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Daily Brews: Kevin Warren left the Big Ten in a bind

The former Big Ten Commissioner has left the new commissioner —Tony Petitti — scrambling to finish everything Warren started.

2022 Big Ten Conference Football Media Days Photo by Michael Hickey/Getty Images

Remember the Big Ten’s lucrative television deal announced last August? The disclosed terms stated the media rights deal was negotiated for seven years, $7 billion and the Big Ten would air games across NBC, CBS and Fox. The deal is supposed to begin July 1, 2023, but according to an ESPN report from Pete Thamel, the deal is STILL yet to be finalized.

Former Big Ten Commissioner Kevin Warren was the architect behind the deal, but he left his position to join the Chicago Bears as CEO/President back in March. New commissioner Tony Petitti is now scrambling to finalize and save the deal.

The report states:

“Nearly three months before the season kicks off and those TV deals begin, the Big Ten does not have completed longform contracts, which include the fine print details. Instead, Petitti is engaged in significant “horse trading,” according to multiple sources, to get the NBC primetime deal finished and figure out what the network calls “outstanding issues” in order to uphold as much value as possible.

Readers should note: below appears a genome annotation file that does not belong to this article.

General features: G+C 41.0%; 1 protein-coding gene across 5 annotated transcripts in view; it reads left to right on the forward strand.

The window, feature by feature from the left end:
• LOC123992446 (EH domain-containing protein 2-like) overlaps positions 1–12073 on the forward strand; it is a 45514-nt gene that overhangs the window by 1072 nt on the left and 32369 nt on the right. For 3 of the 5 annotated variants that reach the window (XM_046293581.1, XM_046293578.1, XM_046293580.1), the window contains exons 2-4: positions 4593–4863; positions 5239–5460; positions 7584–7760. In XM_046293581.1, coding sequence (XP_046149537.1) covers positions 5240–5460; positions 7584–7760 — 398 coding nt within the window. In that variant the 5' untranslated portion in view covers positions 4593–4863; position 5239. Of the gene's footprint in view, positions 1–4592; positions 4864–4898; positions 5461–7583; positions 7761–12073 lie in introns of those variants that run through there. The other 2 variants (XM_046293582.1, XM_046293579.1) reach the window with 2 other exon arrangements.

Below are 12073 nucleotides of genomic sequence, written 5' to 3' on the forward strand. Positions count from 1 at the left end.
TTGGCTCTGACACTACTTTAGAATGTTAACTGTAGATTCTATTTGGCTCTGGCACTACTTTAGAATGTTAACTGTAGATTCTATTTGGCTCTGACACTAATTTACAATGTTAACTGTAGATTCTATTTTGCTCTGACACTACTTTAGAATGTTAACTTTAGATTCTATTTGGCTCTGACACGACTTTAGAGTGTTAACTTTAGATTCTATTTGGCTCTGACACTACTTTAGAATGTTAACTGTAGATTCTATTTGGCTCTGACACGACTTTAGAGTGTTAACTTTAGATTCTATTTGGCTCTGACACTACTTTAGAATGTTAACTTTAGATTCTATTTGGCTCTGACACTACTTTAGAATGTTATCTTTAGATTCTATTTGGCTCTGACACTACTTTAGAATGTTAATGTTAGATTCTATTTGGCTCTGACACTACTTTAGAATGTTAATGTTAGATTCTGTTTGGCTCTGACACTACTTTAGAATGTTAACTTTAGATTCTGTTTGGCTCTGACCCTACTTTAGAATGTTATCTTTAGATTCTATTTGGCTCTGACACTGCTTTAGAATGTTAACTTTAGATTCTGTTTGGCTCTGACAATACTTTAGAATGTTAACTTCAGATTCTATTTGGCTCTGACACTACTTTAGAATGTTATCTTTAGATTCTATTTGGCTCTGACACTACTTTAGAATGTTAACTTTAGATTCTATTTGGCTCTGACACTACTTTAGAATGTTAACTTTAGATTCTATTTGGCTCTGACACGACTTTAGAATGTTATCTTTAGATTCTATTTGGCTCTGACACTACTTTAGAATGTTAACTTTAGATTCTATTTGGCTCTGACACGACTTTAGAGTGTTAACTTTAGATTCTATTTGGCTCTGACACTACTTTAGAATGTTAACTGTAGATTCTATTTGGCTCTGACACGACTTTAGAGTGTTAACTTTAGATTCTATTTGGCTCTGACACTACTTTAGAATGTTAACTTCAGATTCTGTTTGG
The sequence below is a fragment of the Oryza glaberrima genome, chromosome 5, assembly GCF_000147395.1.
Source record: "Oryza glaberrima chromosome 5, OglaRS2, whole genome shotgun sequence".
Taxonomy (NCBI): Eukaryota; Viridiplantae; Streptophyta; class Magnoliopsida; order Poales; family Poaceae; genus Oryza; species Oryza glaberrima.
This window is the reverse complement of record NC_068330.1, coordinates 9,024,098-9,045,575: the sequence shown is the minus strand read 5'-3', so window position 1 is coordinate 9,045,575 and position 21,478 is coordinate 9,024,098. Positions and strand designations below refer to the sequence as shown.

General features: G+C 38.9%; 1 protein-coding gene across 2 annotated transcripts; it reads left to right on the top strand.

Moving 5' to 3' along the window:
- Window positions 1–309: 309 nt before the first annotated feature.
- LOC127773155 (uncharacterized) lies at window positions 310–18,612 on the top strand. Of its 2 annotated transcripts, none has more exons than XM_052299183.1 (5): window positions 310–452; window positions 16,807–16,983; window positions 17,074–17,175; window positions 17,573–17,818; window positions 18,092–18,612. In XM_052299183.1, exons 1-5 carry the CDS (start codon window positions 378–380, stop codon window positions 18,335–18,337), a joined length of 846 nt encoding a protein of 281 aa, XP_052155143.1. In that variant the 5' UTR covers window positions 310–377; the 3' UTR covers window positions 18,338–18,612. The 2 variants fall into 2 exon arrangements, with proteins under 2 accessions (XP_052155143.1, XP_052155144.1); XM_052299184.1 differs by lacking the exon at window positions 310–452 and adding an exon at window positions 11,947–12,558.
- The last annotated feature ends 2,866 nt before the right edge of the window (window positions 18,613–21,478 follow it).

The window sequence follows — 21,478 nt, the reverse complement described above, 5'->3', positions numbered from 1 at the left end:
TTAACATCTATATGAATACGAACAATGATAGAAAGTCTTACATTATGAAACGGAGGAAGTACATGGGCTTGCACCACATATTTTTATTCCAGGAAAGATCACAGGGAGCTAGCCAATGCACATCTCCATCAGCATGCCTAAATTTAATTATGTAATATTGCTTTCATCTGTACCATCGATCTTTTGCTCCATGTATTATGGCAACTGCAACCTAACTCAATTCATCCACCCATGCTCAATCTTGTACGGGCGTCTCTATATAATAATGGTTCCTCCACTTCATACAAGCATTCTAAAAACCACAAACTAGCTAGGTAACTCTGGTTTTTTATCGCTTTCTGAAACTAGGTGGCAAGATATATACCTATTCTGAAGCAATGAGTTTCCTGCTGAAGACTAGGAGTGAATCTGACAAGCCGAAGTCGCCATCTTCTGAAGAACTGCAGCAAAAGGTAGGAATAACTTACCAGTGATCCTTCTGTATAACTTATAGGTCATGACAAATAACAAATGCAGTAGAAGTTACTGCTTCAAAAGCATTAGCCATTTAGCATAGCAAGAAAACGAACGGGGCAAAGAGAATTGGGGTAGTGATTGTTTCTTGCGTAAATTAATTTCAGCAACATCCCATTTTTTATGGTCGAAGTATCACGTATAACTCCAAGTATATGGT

“These deals aren’t done, and they aren’t what they were represented to be from the standpoint of the NBC deal and the availability of all members to participate in November games in primetime,” said an industry source.”

To expand on that last point, it appears Warren gave the green light for NBC to air primetime games despite the fact that Big Ten programs have historically not been forced to play games at night during the last month of the season. Michigan Athletic Director Warde Manuel provided a quote in the ESPN article to provide some commentary.

“NBC was surprised, and I was surprised,” Manuel said. “We had not discussed, and I had not discussed with anyone in the league to change the tolerances we had agreed upon years ago.”

The uncertainty surrounding the deal obviously has a laundry list of concerned parties. Thamel concluded his reporting with: “As a result, there’s a trail of unhappy athletic directors seeing money disappearing from their bottom line, frustrated television executives and big-name coaches irked about the lack of transparency in details that weren’t communicated to them.”

Can Petitti sort through the mess Warren left behind, or is the Big Ten set to lose potentially billions of dollars in revenue?